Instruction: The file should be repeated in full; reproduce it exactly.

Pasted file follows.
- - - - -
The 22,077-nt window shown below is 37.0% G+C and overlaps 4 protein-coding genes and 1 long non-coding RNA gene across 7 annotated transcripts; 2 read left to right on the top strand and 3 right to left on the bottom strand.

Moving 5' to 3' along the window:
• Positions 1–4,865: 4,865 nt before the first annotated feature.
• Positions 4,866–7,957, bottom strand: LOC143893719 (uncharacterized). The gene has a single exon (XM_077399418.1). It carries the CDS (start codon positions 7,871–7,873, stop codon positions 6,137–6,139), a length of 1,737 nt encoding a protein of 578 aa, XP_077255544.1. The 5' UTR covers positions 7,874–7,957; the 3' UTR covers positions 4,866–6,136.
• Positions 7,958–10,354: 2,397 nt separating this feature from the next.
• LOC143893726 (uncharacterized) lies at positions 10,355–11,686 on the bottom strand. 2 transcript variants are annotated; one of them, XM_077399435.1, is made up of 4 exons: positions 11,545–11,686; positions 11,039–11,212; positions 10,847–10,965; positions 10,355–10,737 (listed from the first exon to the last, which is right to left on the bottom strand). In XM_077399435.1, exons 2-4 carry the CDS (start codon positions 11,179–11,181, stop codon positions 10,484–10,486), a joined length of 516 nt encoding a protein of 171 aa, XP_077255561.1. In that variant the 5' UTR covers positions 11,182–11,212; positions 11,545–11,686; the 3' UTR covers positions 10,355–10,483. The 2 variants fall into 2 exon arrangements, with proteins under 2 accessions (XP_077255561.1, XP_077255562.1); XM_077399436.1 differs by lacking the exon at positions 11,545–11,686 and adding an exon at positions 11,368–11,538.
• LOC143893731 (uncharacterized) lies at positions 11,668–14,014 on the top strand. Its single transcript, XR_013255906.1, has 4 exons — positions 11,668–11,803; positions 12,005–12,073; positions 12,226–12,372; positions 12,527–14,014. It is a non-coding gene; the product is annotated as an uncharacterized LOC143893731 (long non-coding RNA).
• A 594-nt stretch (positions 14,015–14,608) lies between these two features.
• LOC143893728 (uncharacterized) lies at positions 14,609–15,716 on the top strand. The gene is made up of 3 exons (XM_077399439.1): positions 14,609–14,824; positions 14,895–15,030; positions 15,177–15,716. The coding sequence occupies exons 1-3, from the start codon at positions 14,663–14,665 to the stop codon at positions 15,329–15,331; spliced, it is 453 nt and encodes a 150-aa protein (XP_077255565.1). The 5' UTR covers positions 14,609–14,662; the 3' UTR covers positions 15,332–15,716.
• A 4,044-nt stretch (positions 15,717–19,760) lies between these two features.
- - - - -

The 22,077-nt window shown below is 37.0% G+C and overlaps 4 protein-coding genes and 1 long non-coding RNA gene across 7 annotated transcripts; 2 read left to right on the top strand and 3 right to left on the bottom strand.

Moving 5' to 3' along the window:
• Positions 1–4,865: 4,865 nt before the first annotated feature.
• Positions 4,866–7,957, bottom strand: LOC143893719 (uncharacterized). The gene has a single exon (XM_077399418.1). It carries the CDS (start codon positions 7,871–7,873, stop codon positions 6,137–6,139), a length of 1,737 nt encoding a protein of 578 aa, XP_077255544.1. The 5' UTR covers positions 7,874–7,957; the 3' UTR covers positions 4,866–6,136.
• Positions 7,958–10,354: 2,397 nt separating this feature from the next.
• LOC143893726 (uncharacterized) lies at positions 10,355–11,686 on the bottom strand. 2 transcript variants are annotated; one of them, XM_077399435.1, is made up of 4 exons: positions 11,545–11,686; positions 11,039–11,212; positions 10,847–10,965; positions 10,355–10,737 (listed from the first exon to the last, which is right to left on the bottom strand). In XM_077399435.1, exons 2-4 carry the CDS (start codon positions 11,179–11,181, stop codon positions 10,484–10,486), a joined length of 516 nt encoding a protein of 171 aa, XP_077255561.1. In that variant the 5' UTR covers positions 11,182–11,212; positions 11,545–11,686; the 3' UTR covers positions 10,355–10,483. The 2 variants fall into 2 exon arrangements, with proteins under 2 accessions (XP_077255561.1, XP_077255562.1); XM_077399436.1 differs by lacking the exon at positions 11,545–11,686 and adding an exon at positions 11,368–11,538.
• LOC143893731 (uncharacterized) lies at positions 11,668–14,014 on the top strand. Its single transcript, XR_013255906.1, has 4 exons — positions 11,668–11,803; positions 12,005–12,073; positions 12,226–12,372; positions 12,527–14,014. It is a non-coding gene; the product is annotated as an uncharacterized LOC143893731 (long non-coding RNA).
• A 594-nt stretch (positions 14,015–14,608) lies between these two features.
• LOC143893728 (uncharacterized) lies at positions 14,609–15,716 on the top strand. The gene is made up of 3 exons (XM_077399439.1): positions 14,609–14,824; positions 14,895–15,030; positions 15,177–15,716. The coding sequence occupies exons 1-3, from the start codon at positions 14,663–14,665 to the stop codon at positions 15,329–15,331; spliced, it is 453 nt and encodes a 150-aa protein (XP_077255565.1). The 5' UTR covers positions 14,609–14,662; the 3' UTR covers positions 15,332–15,716.
• A 4,044-nt stretch (positions 15,717–19,760) lies between these two features.